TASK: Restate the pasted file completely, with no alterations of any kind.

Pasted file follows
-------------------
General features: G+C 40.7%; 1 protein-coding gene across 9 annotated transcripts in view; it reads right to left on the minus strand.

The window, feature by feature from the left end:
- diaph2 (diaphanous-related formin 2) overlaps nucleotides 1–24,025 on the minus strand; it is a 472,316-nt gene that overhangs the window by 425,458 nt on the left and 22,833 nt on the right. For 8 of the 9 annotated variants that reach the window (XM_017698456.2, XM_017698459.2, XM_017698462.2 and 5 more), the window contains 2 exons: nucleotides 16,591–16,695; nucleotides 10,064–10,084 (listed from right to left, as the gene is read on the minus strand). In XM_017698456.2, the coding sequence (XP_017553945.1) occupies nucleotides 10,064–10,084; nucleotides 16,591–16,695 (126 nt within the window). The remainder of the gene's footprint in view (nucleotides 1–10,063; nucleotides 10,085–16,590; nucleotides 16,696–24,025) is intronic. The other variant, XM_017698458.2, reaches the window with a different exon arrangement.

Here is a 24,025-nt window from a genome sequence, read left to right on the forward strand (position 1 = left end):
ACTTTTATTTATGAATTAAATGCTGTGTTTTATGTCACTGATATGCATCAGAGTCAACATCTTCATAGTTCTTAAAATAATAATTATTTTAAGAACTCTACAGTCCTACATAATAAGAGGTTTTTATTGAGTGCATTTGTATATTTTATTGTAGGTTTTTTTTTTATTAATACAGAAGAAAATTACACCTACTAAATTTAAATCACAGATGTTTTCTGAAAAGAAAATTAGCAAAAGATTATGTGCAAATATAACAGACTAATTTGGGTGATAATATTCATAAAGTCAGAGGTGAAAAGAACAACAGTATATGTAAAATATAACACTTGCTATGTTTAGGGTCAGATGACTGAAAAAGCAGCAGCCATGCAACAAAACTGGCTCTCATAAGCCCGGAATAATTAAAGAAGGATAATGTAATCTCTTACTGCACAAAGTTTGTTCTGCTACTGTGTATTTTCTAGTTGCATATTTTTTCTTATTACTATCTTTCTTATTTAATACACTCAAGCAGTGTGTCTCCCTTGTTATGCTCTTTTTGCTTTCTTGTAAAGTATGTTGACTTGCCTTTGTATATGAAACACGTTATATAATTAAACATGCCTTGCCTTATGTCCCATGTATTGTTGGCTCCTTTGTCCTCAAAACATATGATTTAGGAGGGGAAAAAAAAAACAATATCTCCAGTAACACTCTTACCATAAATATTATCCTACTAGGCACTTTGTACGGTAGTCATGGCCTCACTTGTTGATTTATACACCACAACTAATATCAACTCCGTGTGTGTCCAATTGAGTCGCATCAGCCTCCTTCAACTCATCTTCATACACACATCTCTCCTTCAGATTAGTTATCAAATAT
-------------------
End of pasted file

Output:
General features: G+C 40.7%; 1 protein-coding gene across 9 annotated transcripts in view; it reads right to left on the minus strand.

The window, feature by feature from the left end:
- diaph2 (diaphanous-related formin 2) overlaps nucleotides 1–24,025 on the minus strand; it is a 472,316-nt gene that overhangs the window by 425,458 nt on the left and 22,833 nt on the right. For 8 of the 9 annotated variants that reach the window (XM_017698456.2, XM_017698459.2, XM_017698462.2 and 5 more), the window contains 2 exons: nucleotides 16,591–16,695; nucleotides 10,064–10,084 (listed from right to left, as the gene is read on the minus strand). In XM_017698456.2, the coding sequence (XP_017553945.1) occupies nucleotides 10,064–10,084; nucleotides 16,591–16,695 (126 nt within the window). The remainder of the gene's footprint in view (nucleotides 1–10,063; nucleotides 10,085–16,590; nucleotides 16,696–24,025) is intronic. The other variant, XM_017698458.2, reaches the window with a different exon arrangement.

Here is a 24,025-nt window from a genome sequence, read left to right on the forward strand (position 1 = left end):
ACTTTTATTTATGAATTAAATGCTGTGTTTTATGTCACTGATATGCATCAGAGTCAACATCTTCATAGTTCTTAAAATAATAATTATTTTAAGAACTCTACAGTCCTACATAATAAGAGGTTTTTATTGAGTGCATTTGTATATTTTATTGTAGGTTTTTTTTTTATTAATACAGAAGAAAATTACACCTACTAAATTTAAATCACAGATGTTTTCTGAAAAGAAAATTAGCAAAAGATTATGTGCAAATATAACAGACTAATTTGGGTGATAATATTCATAAAGTCAGAGGTGAAAAGAACAACAGTATATGTAAAATATAACACTTGCTATGTTTAGGGTCAGATGACTGAAAAAGCAGCAGCCATGCAACAAAACTGGCTCTCATAAGCCCGGAATAATTAAAGAAGGATAATGTAATCTCTTACTGCACAAAGTTTGTTCTGCTACTGTGTATTTTCTAGTTGCATATTTTTTCTTATTACTATCTTTCTTATTTAATACACTCAAGCAGTGTGTCTCCCTTGTTATGCTCTTTTTGCTTTCTTGTAAAGTATGTTGACTTGCCTTTGTATATGAAACACGTTATATAATTAAACATGCCTTGCCTTATGTCCCATGTATTGTTGGCTCCTTTGTCCTCAAAACATATGATTTAGGAGGGGAAAAAAAAAACAATATCTCCAGTAACACTCTTACCATAAATATTATCCTACTAGGCACTTTGTACGGTAGTCATGGCCTCACTTGTTGATTTATACACCACAACTAATATCAACTCCGTGTGTGTCCAATTGAGTCGCATCAGCCTCCTTCAACTCATCTTCATACACACATCTCTCCTTCAGATTAGTTATCAAATAT